core:action element (the output stream is registered programmatically). Drilling down to the
InventoryVisitor class will yield the Java code:
AfterVisitor implementation leverages the popular Jackson library to serialise the record element into JSON which is then transparently written out to
Like the inventory pipeline, the CRM pipeline visits each
Spot the differences between the inventory and CRM pipelines. This pipeline omits
core:action because the
CrmVisitor resource HTTP POSTs the result directly to the CRM service. Another notable difference is the appearance of a new Smooks 2 reader.
core:delegate-reader delegates the pipeline event stream to an enclosed
ftl:freemarker visitor which instantiates the underneath template with the selected
record event as a parameter:
core:delegate-reader goes on to feed Freemarker’s instantiated template to
CrmVisitor, in other words,
core:delegate-reader converts the pipeline event stream into one
CrmVisitor can visit:
CrmVisitor’s code should be self-explanatory. Observe
org.asynchttpclient.AsyncHttpClient is referenced in
visitAfter(...)to perform a non-blocking HTTP POST. All framework execution in Smooks happens in a single thread so blocking calls should be avoided to keep the throughput rate acceptable.
The EDI pipeline requires more thought than the earlier pipelines because (a) it needs to aggregate the orders, (b) wrap a header and footer around the aggregated orders, and (c) convert the event stream into one that the
edifact:unparser visitor can digest. After which it needs to write
edifact:unparser’s EDI output to the result stream, overwriting the XML stream produced from the
dfdl:parser reader. The latter is accomplished with the
replace pipeline action:
The selector for this pipeline is set to
#document, which denotes the opening root tag, leads to the pipeline firing only once, necessary for creating a single EDIFACT document header and footer. We’ll worry later about how to enumerate the
The subsequent pipeline config leverages
core:delegate-reader, introduced in the previous pipeline, to convert the event stream into a stream
edifact:unparser (covered furthered on) can understand:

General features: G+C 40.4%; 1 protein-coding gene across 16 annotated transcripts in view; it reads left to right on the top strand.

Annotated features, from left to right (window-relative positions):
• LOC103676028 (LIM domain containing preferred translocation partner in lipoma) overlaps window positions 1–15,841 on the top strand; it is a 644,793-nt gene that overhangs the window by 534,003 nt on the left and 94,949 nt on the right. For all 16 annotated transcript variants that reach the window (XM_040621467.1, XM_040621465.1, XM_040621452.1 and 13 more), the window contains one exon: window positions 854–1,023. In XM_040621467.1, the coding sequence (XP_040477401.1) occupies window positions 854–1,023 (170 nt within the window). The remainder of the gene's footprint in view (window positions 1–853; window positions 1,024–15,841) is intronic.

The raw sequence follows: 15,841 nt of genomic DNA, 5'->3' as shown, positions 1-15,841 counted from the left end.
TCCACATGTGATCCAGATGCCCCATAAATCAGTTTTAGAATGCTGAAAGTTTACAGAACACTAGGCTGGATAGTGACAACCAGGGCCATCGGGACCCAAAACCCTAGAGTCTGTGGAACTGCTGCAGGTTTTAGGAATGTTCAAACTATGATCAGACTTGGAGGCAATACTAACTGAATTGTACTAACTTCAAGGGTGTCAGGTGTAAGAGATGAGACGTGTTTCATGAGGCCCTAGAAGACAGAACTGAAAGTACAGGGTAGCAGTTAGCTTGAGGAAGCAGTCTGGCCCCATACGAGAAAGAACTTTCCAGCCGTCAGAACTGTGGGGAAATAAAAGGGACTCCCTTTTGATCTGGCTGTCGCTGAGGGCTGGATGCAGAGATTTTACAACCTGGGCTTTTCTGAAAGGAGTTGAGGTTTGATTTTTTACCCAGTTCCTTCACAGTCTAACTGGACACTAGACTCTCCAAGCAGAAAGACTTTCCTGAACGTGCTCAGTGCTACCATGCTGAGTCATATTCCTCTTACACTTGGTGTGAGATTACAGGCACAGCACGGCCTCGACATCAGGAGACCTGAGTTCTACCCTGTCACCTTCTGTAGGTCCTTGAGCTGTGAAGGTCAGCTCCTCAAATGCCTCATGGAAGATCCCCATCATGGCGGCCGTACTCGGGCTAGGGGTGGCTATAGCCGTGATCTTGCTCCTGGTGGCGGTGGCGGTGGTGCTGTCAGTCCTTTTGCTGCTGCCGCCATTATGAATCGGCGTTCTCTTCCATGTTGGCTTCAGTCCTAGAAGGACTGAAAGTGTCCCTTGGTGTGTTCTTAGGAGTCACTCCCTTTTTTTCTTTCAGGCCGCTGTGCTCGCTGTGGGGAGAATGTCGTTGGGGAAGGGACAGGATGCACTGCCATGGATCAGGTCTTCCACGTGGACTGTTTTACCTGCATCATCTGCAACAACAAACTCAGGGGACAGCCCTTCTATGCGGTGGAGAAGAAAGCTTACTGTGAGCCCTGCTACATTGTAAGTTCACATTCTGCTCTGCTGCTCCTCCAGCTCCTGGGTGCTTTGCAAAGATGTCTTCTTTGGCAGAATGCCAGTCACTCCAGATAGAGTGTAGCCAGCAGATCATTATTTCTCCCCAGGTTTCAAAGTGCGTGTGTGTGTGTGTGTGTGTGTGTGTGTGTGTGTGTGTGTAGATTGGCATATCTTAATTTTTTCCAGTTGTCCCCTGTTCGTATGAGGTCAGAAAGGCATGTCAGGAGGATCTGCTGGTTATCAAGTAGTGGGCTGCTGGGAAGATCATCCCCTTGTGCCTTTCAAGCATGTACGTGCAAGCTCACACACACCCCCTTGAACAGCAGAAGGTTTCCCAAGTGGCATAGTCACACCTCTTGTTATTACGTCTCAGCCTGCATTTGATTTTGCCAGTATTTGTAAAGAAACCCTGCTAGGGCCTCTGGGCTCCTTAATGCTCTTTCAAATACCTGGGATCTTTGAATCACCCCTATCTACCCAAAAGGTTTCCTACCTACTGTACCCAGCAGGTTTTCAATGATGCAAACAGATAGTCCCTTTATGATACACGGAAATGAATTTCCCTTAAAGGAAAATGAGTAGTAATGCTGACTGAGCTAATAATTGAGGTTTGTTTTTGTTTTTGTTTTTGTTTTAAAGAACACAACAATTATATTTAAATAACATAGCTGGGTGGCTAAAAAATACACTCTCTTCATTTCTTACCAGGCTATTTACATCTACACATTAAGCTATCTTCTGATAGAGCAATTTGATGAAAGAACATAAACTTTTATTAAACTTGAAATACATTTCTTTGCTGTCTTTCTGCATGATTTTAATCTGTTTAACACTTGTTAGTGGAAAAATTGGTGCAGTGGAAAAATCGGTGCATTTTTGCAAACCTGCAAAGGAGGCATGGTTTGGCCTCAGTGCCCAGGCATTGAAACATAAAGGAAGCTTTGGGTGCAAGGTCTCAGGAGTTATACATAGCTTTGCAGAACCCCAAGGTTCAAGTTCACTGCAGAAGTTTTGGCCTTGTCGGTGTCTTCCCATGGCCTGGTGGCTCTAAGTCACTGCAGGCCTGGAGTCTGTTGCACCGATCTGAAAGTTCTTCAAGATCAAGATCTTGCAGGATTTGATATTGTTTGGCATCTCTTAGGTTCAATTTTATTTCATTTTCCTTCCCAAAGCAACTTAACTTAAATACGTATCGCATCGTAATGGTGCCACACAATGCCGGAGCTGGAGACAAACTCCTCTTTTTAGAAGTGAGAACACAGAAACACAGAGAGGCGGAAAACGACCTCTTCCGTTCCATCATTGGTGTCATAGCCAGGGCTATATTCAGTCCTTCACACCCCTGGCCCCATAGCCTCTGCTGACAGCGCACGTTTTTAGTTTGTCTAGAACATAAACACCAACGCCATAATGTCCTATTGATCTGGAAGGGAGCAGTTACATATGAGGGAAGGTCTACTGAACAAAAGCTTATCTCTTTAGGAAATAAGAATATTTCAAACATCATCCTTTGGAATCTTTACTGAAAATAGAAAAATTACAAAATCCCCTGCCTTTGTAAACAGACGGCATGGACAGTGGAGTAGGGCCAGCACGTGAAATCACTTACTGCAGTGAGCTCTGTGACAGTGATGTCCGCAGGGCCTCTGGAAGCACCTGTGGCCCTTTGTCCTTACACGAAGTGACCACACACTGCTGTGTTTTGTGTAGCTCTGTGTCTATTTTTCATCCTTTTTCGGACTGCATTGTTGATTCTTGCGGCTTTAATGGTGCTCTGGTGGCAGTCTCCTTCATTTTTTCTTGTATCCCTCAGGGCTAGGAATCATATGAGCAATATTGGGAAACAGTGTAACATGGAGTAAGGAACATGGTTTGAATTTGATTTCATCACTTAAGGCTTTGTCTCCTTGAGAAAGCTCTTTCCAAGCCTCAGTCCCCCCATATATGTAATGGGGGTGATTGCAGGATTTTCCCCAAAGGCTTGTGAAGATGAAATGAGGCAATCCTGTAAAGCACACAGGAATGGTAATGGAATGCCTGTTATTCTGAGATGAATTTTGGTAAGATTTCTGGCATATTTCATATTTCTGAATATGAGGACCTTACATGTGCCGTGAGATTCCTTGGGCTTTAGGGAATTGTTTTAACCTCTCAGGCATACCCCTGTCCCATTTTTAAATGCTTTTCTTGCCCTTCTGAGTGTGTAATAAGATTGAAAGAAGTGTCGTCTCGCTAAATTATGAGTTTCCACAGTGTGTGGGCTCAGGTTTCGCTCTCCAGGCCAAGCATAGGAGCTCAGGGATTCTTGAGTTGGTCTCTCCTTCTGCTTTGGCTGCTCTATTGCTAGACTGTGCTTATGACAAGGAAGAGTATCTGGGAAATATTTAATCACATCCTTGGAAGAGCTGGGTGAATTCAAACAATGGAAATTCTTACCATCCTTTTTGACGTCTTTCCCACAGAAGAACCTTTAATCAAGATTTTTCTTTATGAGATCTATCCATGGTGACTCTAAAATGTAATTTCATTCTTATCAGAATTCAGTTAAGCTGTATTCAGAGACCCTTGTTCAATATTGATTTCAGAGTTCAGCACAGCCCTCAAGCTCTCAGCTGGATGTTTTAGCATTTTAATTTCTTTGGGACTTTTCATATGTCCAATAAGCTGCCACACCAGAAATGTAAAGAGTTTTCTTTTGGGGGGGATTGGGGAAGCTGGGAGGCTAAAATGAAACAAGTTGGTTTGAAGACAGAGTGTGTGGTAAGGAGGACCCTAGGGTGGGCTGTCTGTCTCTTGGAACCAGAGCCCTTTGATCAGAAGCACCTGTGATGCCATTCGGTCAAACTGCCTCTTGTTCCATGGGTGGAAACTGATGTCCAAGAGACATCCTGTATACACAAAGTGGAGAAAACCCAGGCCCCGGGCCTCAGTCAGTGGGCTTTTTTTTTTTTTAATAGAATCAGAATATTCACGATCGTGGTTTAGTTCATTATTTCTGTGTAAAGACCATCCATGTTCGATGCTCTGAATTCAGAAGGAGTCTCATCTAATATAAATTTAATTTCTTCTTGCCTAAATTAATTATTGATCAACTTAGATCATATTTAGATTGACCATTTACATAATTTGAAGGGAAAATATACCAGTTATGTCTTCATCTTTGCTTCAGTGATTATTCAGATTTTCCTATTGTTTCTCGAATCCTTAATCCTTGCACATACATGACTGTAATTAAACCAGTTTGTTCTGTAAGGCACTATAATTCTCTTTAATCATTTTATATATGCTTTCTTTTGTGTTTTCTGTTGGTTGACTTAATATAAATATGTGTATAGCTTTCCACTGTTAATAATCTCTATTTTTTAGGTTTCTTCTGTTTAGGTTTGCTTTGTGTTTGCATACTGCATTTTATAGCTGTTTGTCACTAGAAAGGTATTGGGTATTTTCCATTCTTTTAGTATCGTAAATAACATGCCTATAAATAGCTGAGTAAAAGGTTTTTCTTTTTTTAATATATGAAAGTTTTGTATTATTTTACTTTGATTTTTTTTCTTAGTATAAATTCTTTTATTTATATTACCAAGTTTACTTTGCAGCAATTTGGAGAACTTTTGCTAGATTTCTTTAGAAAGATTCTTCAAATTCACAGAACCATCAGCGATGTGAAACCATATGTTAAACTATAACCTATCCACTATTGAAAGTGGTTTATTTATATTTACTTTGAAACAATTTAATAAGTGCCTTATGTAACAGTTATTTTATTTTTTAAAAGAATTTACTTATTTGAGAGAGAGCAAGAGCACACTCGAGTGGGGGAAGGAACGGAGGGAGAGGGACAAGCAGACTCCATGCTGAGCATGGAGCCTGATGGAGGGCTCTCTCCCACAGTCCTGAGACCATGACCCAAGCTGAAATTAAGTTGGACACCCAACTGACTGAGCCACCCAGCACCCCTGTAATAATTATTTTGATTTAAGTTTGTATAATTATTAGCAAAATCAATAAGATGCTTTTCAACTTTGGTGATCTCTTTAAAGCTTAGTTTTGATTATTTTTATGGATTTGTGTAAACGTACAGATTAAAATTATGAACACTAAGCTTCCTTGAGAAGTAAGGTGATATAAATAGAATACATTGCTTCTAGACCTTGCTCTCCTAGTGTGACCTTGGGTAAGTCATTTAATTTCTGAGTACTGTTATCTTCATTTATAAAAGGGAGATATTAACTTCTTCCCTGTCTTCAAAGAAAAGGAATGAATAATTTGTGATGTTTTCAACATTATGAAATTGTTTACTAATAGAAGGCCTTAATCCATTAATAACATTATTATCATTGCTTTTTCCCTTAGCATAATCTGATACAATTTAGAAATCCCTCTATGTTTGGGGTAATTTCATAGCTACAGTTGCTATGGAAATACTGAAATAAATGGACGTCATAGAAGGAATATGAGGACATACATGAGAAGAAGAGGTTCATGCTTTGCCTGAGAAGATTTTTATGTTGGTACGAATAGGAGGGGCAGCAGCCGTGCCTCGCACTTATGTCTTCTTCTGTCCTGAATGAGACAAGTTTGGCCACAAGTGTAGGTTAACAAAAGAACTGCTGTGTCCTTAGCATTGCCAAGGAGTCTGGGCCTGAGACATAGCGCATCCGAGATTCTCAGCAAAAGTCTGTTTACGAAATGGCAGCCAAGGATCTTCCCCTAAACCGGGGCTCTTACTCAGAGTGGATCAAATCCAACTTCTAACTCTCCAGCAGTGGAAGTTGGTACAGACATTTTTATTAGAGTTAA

core:delegate-reader delivers the pipeline event stream to its child visitors. Triggered FreeMarker visitors proceed to materialise their templates and have their output fed to the
edifact:unparser for serialisation. The previous snippet has a lot to unpack therefore a brief explanation of each enclosed visitor’s role is in order.
On encountering the opening root tag, this FreeMarker visitor feeds the XML header from the header.xml.ftl template to the
edifact:unparser. The content of header.xml.ftl, shown next, is static for illustration purposes. In the real world, one would want to generate dynamically data elements like sequence numbers.
The pipeline within a pipeline collects the item events and appends them to the record tree (
maxNodeDepth="0") before pushing the record tree down to the enclosed FreeMarker visitor. As a side note, the body logic could be simplified by unnesting the FreeMarker visitor and setting the
maxNodeDepth attribute to 0 in the
#document pipeline. Unfortunately, such a simplification would come at the cost of reading the entire event stream into memory.
The body.xml.ftl template warrants a closer look:
FreeMarker materialises and feeds the above segment group to the
edifact:unparser for each visited
This FreeMarker visitor is fired on the closing root tag, following the serialisation of the header and body. The footer residing in footer.xml.ftl is also fed to the
The final piece to the solution is to configure the
As per the
unparseOnElement wildcard selector, the pipeline delivers all events generated from the
core:delegate-reader visitors to
edifact:unparser to be serialised into EDIFACT before the pipeline merges the serialised events with the result stream.
Let’s take a step back to view the complete Smooks config: